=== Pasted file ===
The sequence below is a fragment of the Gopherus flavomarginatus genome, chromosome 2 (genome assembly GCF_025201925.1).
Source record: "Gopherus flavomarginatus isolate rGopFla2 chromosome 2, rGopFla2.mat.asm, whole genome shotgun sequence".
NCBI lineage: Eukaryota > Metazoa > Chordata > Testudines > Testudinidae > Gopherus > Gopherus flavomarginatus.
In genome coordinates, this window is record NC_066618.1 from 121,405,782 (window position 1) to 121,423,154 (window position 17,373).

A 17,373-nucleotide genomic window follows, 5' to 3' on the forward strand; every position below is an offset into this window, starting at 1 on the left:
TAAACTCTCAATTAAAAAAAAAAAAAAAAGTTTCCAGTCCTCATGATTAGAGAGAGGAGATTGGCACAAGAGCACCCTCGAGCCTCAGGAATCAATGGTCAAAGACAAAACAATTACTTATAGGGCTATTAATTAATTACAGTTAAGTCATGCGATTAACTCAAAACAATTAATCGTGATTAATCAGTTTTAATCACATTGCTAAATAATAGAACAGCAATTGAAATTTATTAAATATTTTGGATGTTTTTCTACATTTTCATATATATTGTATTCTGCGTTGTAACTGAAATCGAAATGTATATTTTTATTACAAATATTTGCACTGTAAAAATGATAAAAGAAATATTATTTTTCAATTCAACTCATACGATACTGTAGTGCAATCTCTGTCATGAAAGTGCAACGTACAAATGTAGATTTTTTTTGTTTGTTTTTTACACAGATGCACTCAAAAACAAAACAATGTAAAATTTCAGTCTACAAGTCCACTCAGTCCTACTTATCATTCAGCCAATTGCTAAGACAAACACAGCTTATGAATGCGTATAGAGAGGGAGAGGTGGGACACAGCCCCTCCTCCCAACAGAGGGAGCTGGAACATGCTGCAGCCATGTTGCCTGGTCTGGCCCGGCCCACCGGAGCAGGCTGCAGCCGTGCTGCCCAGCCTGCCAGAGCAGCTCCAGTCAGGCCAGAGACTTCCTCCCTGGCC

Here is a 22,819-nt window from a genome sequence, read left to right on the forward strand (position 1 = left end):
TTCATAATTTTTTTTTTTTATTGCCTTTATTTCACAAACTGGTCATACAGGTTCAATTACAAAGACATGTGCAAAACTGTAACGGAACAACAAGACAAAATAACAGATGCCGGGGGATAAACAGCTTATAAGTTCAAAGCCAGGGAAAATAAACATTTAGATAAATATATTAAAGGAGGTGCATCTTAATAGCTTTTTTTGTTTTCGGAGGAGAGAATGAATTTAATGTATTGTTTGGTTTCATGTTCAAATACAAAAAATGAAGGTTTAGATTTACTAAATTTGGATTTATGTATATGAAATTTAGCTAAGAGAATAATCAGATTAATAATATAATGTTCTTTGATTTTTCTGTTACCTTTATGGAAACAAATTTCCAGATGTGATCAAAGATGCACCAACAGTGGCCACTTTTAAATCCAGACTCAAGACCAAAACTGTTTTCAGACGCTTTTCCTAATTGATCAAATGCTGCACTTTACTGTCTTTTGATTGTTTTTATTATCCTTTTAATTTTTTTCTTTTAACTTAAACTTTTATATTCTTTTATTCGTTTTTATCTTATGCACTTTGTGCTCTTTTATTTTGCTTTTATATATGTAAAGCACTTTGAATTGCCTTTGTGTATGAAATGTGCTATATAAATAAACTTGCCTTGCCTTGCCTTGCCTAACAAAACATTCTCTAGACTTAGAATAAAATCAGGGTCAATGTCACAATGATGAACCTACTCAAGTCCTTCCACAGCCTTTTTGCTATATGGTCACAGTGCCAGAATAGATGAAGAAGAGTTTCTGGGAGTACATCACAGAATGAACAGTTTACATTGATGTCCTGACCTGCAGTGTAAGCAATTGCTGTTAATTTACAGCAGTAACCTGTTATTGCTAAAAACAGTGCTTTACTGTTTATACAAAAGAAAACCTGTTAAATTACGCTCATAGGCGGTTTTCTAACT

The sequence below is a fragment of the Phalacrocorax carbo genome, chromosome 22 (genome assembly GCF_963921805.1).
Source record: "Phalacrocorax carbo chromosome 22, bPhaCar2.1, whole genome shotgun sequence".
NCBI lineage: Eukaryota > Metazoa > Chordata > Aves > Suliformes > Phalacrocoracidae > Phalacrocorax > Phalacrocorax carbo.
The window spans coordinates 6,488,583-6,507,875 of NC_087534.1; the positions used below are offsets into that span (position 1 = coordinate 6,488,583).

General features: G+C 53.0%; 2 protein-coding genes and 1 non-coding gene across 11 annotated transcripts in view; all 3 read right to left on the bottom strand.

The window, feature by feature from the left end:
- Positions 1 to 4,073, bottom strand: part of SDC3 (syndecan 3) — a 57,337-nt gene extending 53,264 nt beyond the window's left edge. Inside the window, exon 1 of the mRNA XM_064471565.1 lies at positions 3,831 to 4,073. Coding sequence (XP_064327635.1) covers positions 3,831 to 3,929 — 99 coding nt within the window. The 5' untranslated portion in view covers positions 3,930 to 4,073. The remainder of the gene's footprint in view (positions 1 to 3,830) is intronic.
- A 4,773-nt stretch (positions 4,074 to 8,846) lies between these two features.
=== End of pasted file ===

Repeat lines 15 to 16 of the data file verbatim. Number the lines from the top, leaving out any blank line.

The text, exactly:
- Positions 1 to 4,073, bottom strand: part of SDC3 (syndecan 3) — a 57,337-nt gene extending 53,264 nt beyond the window's left edge. Inside the window, exon 1 of the mRNA XM_064471565.1 lies at positions 3,831 to 4,073. Coding sequence (XP_064327635.1) covers positions 3,831 to 3,929 — 99 coding nt within the window. The 5' untranslated portion in view covers positions 3,930 to 4,073. The remainder of the gene's footprint in view (positions 1 to 3,830) is intronic.
- A 4,773-nt stretch (positions 4,074 to 8,846) lies between these two features.